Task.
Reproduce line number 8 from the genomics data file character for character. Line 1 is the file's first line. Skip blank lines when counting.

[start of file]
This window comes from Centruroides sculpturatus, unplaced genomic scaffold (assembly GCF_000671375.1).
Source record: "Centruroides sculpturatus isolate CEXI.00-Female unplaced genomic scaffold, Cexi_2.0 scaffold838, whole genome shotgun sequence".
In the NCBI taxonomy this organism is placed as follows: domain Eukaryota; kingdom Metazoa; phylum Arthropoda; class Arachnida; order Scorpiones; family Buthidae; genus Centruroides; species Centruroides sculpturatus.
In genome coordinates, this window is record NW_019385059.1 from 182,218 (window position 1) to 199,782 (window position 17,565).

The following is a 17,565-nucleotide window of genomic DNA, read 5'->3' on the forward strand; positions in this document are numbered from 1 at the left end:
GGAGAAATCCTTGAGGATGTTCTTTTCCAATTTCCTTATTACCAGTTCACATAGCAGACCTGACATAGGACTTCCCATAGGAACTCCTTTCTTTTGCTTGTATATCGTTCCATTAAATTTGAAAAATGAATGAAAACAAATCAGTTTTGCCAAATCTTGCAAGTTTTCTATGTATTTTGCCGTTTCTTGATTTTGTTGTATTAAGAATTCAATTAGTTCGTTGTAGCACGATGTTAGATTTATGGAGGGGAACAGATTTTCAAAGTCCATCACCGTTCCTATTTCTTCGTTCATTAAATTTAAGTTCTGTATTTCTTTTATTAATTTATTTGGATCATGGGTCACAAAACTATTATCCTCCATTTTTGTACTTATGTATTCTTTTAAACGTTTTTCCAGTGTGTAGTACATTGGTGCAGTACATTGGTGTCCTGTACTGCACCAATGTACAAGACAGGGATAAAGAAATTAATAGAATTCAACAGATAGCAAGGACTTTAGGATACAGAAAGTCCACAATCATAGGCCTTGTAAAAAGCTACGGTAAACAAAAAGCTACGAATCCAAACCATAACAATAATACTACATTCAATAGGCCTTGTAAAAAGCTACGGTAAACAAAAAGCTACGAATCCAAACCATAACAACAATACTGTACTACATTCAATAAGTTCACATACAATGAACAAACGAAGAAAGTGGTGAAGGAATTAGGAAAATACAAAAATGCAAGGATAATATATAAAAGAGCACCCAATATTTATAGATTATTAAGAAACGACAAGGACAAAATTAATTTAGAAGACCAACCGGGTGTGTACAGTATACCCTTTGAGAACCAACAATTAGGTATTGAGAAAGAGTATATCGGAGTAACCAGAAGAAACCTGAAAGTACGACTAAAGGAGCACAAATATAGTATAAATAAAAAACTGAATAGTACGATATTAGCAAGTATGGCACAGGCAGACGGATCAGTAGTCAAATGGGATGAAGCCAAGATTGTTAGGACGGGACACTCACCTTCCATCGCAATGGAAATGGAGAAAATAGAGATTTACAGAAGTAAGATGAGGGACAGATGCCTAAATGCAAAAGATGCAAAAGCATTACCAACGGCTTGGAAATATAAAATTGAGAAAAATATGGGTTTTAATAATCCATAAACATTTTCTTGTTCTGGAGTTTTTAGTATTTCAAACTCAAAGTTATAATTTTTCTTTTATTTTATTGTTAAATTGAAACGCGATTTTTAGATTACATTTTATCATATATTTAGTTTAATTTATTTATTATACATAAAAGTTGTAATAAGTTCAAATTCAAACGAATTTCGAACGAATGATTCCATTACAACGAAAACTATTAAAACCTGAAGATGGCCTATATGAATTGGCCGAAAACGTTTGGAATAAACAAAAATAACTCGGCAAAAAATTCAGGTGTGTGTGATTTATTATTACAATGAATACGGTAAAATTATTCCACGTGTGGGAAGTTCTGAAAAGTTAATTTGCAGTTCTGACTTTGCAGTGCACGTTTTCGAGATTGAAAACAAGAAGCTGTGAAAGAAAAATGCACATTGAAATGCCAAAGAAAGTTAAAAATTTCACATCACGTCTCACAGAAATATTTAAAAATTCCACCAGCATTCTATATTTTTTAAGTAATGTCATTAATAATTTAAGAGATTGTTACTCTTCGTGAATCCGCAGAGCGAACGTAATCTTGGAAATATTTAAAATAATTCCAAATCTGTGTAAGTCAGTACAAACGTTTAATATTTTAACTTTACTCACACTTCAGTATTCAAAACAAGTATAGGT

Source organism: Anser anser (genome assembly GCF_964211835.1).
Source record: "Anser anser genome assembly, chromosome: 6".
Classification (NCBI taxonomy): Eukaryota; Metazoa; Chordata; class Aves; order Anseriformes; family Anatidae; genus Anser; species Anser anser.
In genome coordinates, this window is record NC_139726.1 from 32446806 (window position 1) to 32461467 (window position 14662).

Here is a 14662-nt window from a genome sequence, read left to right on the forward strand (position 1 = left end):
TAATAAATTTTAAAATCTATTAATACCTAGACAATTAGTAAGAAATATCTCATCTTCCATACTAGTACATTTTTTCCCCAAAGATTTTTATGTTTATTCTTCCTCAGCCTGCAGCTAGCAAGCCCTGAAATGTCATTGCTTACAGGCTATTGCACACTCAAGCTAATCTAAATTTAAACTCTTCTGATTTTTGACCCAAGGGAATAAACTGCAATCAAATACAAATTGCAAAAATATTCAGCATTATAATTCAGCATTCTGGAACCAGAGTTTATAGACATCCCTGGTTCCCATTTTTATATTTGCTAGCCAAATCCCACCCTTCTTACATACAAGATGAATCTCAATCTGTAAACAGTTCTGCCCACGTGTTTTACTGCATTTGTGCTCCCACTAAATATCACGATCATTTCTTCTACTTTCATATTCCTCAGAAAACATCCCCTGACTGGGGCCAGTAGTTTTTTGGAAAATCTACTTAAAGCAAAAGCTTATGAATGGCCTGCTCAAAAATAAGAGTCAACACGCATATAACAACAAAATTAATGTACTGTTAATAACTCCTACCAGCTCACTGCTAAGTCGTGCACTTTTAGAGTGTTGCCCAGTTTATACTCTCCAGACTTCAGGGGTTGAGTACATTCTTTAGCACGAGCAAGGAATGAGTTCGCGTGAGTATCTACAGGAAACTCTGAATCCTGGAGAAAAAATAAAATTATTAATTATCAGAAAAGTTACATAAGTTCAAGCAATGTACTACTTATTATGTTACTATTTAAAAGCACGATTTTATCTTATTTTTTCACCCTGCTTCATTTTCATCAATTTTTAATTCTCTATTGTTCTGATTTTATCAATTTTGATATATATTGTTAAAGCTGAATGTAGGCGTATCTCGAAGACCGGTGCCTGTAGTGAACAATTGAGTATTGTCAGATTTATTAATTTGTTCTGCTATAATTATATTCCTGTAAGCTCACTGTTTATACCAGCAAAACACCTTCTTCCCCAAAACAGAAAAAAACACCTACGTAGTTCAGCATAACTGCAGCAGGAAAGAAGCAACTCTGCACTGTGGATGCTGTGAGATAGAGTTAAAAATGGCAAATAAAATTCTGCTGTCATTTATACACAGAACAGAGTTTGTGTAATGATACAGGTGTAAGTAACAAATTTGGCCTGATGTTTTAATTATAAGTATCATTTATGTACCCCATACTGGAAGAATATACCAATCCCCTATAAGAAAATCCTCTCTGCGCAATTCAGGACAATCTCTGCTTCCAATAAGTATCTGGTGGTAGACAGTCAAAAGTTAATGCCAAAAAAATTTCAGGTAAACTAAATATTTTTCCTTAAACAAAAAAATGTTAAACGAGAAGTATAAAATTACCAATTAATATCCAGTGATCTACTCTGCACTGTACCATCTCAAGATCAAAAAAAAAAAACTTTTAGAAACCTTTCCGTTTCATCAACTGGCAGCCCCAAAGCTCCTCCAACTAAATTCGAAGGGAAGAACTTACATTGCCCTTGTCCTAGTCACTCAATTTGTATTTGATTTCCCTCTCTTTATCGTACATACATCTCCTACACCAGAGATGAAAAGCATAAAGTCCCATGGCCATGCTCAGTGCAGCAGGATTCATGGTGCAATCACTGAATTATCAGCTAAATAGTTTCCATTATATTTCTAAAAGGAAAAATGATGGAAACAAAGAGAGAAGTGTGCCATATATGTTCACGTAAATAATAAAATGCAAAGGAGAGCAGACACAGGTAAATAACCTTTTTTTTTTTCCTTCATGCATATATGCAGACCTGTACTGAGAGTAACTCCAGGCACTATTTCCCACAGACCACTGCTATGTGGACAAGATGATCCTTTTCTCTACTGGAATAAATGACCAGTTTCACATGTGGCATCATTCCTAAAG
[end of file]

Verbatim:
Source record: "Anser anser genome assembly, chromosome: 6".